Every attempt I made to improve the structure at work in a way that will allow me to concentrate on areas that I was interested in, to ensure that we are more efficient has been delayed or postponed on purpose. I have not been given any appraisal or any performance review for my new job. I was promised a bonus for my performance last year. The job in itself was described to me diffrently and I don't get to touch base with a few aspects of the job that were put in my job description. The only reason evry single idea I suggested has been delayed is because the company has hired a new regional manager who will come and look at the structure himself. That could mean that I can be demoted for what I know.

Ben Jones :

These are all arguments you can use in your defence but to be honest they would only become relevant if the employer decides to make a claim against you and you then have to defend yourself and justify your actions

Customer:

ok. I don't think he will waist his time to take me to court, because he is not going to suffer financilay if I go. I just wanted to know weather I could use all these points as a good reason for my resignation and to create the diea that I have a strong case should he decide to take me to court.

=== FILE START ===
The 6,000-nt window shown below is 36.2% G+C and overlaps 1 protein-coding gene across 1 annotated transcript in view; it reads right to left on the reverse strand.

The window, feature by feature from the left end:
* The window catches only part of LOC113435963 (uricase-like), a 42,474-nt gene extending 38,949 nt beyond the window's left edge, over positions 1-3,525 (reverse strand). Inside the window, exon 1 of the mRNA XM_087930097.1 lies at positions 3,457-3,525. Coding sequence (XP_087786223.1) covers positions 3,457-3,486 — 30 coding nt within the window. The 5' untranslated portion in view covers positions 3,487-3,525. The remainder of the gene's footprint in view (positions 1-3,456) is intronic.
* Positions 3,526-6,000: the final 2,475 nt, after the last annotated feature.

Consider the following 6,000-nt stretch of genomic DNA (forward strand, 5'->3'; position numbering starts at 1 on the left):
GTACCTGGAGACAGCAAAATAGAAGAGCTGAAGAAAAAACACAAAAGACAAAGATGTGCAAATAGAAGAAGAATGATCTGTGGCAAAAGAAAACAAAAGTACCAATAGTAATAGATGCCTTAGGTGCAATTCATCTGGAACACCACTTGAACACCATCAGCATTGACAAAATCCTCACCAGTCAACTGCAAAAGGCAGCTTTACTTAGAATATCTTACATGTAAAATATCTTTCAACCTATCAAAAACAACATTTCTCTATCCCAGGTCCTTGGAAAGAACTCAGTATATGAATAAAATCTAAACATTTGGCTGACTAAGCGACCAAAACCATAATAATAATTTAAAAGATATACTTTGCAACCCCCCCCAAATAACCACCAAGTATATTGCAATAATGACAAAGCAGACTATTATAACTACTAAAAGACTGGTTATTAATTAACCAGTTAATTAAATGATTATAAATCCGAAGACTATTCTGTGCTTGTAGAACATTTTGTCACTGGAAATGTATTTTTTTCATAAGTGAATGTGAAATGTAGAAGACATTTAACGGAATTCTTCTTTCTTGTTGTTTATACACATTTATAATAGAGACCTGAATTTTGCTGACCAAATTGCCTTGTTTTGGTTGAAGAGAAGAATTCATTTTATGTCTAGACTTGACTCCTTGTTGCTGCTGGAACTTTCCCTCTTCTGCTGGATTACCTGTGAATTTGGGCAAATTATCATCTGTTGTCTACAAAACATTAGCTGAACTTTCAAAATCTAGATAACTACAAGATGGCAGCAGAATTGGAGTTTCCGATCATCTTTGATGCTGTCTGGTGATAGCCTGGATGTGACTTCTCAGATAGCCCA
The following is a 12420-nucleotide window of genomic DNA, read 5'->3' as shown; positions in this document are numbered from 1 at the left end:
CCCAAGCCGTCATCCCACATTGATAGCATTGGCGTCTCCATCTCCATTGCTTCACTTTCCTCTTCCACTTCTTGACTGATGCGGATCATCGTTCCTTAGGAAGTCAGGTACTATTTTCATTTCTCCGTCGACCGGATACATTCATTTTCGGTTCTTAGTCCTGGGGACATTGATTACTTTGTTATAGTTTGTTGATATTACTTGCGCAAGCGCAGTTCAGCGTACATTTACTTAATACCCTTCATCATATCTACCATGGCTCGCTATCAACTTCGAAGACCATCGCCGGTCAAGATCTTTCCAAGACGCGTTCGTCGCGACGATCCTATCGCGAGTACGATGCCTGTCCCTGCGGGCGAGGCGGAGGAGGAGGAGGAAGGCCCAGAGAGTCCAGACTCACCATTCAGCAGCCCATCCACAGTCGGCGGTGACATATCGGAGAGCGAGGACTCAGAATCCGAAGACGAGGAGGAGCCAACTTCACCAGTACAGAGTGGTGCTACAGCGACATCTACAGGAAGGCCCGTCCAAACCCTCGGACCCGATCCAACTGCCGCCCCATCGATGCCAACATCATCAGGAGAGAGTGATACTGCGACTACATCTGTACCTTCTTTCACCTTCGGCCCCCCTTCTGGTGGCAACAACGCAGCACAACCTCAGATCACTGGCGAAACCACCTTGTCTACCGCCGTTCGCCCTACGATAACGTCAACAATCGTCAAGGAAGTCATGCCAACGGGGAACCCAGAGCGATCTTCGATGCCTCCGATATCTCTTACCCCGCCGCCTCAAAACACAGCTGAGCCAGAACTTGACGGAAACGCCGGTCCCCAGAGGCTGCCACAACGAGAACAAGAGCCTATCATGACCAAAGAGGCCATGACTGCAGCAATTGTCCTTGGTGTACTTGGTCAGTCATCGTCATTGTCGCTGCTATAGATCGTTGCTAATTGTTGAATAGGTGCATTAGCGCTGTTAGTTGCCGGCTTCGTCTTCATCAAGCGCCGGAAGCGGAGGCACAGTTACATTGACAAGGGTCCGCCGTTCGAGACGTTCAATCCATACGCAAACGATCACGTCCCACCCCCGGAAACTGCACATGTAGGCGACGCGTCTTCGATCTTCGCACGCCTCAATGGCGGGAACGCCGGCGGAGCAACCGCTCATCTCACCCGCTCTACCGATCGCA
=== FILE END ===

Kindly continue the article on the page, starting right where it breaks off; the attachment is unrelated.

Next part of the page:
Ben Jones :

yes certainly - the key is did he breach the contract first and make it void as a result - if so, then the whole contract becomes invalid and takes away the remaining terms with it

Customer:

so I have to find a way to prove that he was in breach of contract. all the arguments that I raised above. Would they stand as reasons for him to be in breach of contract?

Ben Jones :

they certainly could, whilst only a court can decide that, I have seen similar things stand up in the past #

Customer: